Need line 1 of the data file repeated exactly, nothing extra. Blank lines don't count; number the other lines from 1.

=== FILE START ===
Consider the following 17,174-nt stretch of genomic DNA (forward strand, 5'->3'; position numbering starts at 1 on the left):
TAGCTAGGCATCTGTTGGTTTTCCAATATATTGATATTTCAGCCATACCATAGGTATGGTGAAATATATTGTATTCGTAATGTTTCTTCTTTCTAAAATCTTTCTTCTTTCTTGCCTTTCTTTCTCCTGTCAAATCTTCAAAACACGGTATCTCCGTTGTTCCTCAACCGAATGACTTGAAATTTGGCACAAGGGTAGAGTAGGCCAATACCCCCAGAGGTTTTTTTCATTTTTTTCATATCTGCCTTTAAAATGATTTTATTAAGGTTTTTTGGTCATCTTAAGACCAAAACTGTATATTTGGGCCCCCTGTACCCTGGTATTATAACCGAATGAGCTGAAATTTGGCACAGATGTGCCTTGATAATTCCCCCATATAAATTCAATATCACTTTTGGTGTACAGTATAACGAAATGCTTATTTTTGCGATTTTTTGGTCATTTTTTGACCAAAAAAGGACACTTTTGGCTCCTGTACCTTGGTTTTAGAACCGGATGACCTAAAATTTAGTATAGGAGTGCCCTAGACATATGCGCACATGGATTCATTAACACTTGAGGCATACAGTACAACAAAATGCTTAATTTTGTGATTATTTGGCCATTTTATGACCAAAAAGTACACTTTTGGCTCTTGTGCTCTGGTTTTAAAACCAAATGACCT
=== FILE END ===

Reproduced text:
Consider the following 17,174-nt stretch of genomic DNA (forward strand, 5'->3'; position numbering starts at 1 on the left):